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21 April 2005, 03:33 pm
DAVIES Storms Back
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Trophée BPE

Sam DAVIES (GBR) has made big gains on the leading pair after they hit light winds this afternoon. Eric DROUGLAZET (FRA) has a 20 mile lead over second place Charles CAUDRELIER (FRA) who is now just three miles ahead of DAVIES in third.
At the 1400 hours GMT poll DROUGLAZET on Credit Maritime-Zerotwo and CAUDRELIER on Bostik were both sailing at around six knots whilst DAVIES' Skandia was going back sailing around three knots faster having gained almost twenty miles on the pair since the night.

Behind them Gildas MORVAN (FRA) on Cercle Vert remains in fourth, with Jeanne GREGOIRE (FRA) aboard Banque Populaire now fifth.

The fleet spent the night sailing under spinnaker in steady conditions and DAVIES used this opportunity to catch up on some sleep in preparation for the next few days. 'I'm trying to get more rest, and I'm consciously putting the pilot on more. I've done a lot of things to take care of me so I'm on top form for the last 600 miles.'

As forecasted, the leading boats have hit lighter winds and conditions are expected to stay like this for the next five days. This is frustrating for them as the boats behind are gaining, sailing faster until they too hit the wall of lighter wind. The next week of racing for the skippers is almost a completely different style of racing compared to the past 18 days. The transatlantic race is effectively over and now they have a gruelling coastal section to sail - back in a more traditional 'Figaro' mode until the end of the race, but a lot more fatigued than they would normally be. In addition to this, they will need to keep an eye out for passing ships, fishing vessels, cruising boats and possibly pirates. This is the first time the skippers have raced to Cuba so it unknown territory for everyone. The last 200nm of the course in particular is littered with dangerous reefs, and underwater sea-mounts which could provide interesting sea conditions.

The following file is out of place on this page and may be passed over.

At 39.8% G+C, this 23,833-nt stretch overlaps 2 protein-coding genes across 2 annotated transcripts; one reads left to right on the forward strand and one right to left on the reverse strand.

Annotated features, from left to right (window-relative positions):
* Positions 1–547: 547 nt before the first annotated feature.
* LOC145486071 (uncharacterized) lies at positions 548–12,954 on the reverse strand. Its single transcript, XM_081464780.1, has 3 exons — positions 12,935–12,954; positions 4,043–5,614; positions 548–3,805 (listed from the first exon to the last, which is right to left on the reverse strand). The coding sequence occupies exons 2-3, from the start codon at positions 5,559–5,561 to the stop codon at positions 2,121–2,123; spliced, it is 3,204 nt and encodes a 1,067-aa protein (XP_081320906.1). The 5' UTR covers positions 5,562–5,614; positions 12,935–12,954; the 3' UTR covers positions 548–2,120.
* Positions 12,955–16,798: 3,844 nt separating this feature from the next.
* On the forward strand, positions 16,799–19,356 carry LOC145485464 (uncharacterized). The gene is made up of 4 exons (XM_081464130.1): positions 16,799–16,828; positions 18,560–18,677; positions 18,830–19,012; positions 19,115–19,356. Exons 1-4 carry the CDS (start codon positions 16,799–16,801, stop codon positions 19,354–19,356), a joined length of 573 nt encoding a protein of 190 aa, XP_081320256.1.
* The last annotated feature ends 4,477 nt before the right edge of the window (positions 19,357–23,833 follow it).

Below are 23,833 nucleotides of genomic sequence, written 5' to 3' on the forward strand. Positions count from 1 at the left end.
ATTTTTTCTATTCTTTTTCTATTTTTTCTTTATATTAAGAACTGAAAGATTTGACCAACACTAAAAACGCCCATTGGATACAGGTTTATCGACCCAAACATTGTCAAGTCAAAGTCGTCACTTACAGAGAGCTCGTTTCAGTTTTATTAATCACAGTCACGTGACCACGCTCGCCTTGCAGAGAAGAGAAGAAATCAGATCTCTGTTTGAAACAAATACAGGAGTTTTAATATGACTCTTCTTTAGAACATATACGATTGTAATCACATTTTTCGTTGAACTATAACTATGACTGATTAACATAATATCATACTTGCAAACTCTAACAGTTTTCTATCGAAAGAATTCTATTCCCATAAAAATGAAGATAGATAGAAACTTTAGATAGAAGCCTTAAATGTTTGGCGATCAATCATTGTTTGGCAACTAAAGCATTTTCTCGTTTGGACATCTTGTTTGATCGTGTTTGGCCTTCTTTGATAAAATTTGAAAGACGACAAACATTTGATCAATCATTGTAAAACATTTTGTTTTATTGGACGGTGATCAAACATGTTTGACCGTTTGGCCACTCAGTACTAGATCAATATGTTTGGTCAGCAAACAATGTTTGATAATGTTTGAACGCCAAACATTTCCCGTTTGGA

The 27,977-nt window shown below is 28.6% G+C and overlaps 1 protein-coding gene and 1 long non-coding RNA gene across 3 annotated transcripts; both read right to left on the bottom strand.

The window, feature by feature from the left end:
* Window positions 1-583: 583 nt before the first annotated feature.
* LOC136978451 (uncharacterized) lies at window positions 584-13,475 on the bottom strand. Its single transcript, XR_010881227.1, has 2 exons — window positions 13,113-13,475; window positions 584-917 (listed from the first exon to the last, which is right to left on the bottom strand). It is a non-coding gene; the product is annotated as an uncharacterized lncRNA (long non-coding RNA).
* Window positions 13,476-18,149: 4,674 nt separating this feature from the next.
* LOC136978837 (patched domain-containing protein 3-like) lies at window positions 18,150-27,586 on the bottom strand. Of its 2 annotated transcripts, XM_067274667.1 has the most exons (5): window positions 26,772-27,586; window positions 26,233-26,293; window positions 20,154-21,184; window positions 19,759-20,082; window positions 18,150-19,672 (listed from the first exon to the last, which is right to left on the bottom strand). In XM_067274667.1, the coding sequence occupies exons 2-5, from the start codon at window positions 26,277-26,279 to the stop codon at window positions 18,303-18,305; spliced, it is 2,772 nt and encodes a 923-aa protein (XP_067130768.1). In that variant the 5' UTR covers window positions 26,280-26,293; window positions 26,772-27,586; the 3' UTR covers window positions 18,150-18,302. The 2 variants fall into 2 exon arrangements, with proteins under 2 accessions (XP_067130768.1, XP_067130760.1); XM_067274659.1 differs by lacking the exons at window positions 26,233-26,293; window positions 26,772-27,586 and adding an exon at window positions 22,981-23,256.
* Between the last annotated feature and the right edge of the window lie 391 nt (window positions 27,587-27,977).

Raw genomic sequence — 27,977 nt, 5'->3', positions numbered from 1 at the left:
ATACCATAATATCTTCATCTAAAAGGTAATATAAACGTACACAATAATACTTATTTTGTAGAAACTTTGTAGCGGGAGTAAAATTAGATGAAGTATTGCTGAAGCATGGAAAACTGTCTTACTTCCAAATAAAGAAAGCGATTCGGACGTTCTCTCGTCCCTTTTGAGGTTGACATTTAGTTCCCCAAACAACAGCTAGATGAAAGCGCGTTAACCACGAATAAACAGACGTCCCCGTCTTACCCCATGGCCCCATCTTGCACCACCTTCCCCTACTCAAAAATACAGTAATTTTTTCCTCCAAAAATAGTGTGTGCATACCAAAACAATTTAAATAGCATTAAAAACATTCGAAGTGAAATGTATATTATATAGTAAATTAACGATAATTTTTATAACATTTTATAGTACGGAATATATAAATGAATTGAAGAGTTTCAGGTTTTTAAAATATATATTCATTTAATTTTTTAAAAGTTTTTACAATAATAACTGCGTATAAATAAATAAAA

'The whole thing about a transatlantic race is to get first across the Atlantic but that's one of the characters of this race - there is a coastal finish and anything could happen.'

Going in to the next stage of this race, the boats behind will be able to benefit from knowing which route the boats in front have taken and use that to their advantage, 'If you're behind, you can see the other people sail in to light winds or stop, and sail round them. Having two people in front could be a nice indication for me when I'm choosing which way to go, and working out how to get through the light spots. There is definitely no disadvantage in being just behind those two…'

The boat that has sailed the longest course so far, at the south of the fleet Atao Audio System, skippered by Dominic VITTET (FRA), is now at the same latitude as race leader DROUGLAZET, but 150nm behind. Atao was the fastest in the fleet overnight, averaging eleven knots while the rest of the fleet were attaining no more than nine knots and today VITTET has maintained that level of speed.

Speaking about the rest of the race DAVIES commented, 'I think it's important to sail your own race, go with the shifts, follow your instincts and do what your weather forecast tells you to do. I don't think it's any different if you're first or last. If you're behind, you can see the other people sail in to light winds, you can see people stop and sail round them, so it could be an advantage in that way to have two people like that just in front. It could be a nice indication for me when I'm choosing which way to go, and working out how to get through the light spots. There is definitely no disadvantage in being just behind those two…'

samdavies.com (As Amended By ISAF). Image, DROUGLAZET still has the lead but DAVIES is catching:© Benoit Stichelbaut/DPPI
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